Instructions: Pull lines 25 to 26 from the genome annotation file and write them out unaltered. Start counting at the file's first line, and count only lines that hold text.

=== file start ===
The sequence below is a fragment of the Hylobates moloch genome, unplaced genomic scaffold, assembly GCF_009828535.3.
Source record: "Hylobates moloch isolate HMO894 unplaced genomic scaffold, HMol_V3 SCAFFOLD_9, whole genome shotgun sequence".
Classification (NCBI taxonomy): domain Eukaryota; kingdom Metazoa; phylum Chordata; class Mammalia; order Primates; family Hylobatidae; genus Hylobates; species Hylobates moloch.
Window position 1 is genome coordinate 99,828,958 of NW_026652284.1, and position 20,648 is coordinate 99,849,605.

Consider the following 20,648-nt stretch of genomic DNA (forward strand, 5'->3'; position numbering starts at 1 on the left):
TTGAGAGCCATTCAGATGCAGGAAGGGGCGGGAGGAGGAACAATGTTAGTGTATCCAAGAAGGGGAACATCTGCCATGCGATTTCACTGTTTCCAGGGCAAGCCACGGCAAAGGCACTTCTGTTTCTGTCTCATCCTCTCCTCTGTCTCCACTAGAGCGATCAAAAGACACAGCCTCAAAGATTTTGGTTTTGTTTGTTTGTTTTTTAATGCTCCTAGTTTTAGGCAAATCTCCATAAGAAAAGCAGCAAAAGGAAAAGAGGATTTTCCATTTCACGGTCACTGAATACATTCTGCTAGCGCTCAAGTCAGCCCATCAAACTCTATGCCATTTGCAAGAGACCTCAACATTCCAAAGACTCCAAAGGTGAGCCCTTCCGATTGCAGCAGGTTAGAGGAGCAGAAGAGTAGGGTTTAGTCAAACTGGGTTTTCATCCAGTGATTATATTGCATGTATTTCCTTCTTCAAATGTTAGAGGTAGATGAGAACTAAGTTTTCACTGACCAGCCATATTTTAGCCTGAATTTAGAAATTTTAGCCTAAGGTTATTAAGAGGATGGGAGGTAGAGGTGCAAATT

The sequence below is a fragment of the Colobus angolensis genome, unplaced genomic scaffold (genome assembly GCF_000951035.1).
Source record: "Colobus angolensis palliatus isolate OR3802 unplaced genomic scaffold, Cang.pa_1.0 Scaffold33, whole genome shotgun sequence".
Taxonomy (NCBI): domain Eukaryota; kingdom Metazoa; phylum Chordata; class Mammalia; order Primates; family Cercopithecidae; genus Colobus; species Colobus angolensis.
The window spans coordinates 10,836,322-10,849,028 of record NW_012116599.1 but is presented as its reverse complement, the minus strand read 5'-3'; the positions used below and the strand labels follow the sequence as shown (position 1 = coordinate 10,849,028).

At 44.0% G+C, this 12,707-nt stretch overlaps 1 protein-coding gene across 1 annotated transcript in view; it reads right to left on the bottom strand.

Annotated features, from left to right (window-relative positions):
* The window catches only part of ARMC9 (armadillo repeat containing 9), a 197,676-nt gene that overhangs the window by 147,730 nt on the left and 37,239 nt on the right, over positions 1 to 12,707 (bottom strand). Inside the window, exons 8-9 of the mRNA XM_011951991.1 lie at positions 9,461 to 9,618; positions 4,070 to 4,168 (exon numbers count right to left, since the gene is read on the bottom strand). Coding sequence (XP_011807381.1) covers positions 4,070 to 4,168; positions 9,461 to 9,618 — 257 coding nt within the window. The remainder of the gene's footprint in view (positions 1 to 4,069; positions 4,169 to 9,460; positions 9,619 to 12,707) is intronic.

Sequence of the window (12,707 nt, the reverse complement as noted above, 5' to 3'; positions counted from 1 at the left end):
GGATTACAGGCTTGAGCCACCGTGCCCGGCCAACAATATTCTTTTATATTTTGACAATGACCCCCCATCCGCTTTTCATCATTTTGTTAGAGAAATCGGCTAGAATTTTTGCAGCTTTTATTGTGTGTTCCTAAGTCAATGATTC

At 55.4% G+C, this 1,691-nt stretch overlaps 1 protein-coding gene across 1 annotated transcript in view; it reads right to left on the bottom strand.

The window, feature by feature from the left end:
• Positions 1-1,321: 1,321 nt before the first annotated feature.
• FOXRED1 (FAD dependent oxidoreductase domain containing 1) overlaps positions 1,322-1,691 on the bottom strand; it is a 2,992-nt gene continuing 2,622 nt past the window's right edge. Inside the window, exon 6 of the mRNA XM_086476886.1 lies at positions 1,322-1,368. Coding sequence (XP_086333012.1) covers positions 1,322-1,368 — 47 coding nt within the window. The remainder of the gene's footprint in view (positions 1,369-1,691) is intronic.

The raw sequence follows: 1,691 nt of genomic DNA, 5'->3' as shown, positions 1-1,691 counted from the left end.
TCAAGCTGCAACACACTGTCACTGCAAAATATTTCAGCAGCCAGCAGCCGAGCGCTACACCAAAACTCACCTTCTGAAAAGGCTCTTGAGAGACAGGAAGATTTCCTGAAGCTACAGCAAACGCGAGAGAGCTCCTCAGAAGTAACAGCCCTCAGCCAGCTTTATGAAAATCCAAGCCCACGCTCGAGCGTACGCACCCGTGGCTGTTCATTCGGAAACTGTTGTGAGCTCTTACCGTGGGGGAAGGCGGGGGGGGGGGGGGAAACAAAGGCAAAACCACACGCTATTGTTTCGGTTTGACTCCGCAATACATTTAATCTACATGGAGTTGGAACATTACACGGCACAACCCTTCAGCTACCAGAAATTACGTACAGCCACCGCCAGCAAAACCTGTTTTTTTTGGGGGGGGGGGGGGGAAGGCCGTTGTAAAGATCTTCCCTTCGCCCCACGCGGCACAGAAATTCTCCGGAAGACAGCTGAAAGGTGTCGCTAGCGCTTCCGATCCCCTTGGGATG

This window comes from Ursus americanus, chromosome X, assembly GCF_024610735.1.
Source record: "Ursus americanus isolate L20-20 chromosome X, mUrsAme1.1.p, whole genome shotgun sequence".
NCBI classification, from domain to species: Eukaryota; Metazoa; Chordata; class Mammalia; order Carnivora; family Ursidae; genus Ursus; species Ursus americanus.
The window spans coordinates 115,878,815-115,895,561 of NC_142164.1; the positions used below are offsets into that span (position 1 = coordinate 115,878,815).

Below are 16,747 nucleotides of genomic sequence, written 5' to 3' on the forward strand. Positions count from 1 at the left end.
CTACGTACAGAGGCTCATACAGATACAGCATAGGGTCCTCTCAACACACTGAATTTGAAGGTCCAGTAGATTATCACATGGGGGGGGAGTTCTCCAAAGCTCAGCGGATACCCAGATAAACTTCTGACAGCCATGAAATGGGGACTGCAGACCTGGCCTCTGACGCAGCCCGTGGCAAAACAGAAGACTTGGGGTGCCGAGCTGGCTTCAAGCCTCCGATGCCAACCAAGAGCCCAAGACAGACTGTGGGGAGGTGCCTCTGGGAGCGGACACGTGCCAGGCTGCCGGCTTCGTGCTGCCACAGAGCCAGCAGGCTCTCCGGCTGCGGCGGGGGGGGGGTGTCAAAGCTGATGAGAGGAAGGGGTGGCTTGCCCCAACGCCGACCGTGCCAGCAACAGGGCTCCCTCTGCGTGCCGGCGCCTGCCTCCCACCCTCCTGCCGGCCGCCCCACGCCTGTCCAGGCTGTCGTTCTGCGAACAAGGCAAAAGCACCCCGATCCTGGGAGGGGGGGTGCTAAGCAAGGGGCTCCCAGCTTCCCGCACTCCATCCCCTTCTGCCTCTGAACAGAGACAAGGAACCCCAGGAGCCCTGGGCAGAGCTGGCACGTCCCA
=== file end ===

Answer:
The window spans coordinates 115,878,815-115,895,561 of NC_142164.1; the positions used below are offsets into that span (position 1 = coordinate 115,878,815).

Below are 16,747 nucleotides of genomic sequence, written 5' to 3' on the forward strand. Positions count from 1 at the left end.